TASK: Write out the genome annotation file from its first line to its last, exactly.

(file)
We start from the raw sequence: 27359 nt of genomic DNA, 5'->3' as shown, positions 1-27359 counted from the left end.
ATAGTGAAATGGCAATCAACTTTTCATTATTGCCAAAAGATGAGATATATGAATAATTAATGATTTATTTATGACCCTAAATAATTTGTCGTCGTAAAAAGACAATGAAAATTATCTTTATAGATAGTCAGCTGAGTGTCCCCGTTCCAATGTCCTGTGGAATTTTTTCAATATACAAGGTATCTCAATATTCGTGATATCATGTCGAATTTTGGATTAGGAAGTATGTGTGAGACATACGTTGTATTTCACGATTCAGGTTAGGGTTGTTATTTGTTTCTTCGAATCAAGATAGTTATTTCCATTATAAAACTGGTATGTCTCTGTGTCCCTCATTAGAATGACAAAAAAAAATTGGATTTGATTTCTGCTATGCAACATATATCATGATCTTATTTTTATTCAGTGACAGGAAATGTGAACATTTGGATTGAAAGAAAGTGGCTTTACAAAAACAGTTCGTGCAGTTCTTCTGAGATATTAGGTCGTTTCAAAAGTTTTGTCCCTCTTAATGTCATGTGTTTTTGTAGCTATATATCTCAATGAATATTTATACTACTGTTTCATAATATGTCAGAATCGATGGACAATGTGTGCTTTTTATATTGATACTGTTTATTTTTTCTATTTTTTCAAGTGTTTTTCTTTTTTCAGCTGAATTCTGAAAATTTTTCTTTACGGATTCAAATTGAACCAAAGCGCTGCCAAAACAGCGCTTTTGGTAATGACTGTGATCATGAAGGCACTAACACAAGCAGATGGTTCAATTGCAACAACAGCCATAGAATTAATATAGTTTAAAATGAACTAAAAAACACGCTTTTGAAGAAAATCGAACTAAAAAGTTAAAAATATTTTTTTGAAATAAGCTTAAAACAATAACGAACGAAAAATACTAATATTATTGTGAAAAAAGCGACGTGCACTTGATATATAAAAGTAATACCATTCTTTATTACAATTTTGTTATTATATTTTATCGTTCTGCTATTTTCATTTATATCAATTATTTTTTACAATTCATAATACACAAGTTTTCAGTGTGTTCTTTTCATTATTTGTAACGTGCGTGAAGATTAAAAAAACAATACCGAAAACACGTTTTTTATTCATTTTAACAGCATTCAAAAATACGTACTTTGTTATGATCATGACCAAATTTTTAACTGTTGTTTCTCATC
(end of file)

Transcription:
We start from the raw sequence: 27359 nt of genomic DNA, 5'->3' as shown, positions 1-27359 counted from the left end.
ATAGTGAAATGGCAATCAACTTTTCATTATTGCCAAAAGATGAGATATATGAATAATTAATGATTTATTTATGACCCTAAATAATTTGTCGTCGTAAAAAGACAATGAAAATTATCTTTATAGATAGTCAGCTGAGTGTCCCCGTTCCAATGTCCTGTGGAATTTTTTCAATATACAAGGTATCTCAATATTCGTGATATCATGTCGAATTTTGGATTAGGAAGTATGTGTGAGACATACGTTGTATTTCACGATTCAGGTTAGGGTTGTTATTTGTTTCTTCGAATCAAGATAGTTATTTCCATTATAAAACTGGTATGTCTCTGTGTCCCTCATTAGAATGACAAAAAAAAATTGGATTTGATTTCTGCTATGCAACATATATCATGATCTTATTTTTATTCAGTGACAGGAAATGTGAACATTTGGATTGAAAGAAAGTGGCTTTACAAAAACAGTTCGTGCAGTTCTTCTGAGATATTAGGTCGTTTCAAAAGTTTTGTCCCTCTTAATGTCATGTGTTTTTGTAGCTATATATCTCAATGAATATTTATACTACTGTTTCATAATATGTCAGAATCGATGGACAATGTGTGCTTTTTATATTGATACTGTTTATTTTTTCTATTTTTTCAAGTGTTTTTCTTTTTTCAGCTGAATTCTGAAAATTTTTCTTTACGGATTCAAATTGAACCAAAGCGCTGCCAAAACAGCGCTTTTGGTAATGACTGTGATCATGAAGGCACTAACACAAGCAGATGGTTCAATTGCAACAACAGCCATAGAATTAATATAGTTTAAAATGAACTAAAAAACACGCTTTTGAAGAAAATCGAACTAAAAAGTTAAAAATATTTTTTTGAAATAAGCTTAAAACAATAACGAACGAAAAATACTAATATTATTGTGAAAAAAGCGACGTGCACTTGATATATAAAAGTAATACCATTCTTTATTACAATTTTGTTATTATATTTTATCGTTCTGCTATTTTCATTTATATCAATTATTTTTTACAATTCATAATACACAAGTTTTCAGTGTGTTCTTTTCATTATTTGTAACGTGCGTGAAGATTAAAAAAACAATACCGAAAACACGTTTTTTATTCATTTTAACAGCATTCAAAAATACGTACTTTGTTATGATCATGACCAAATTTTTAACTGTTGTTTCTCATC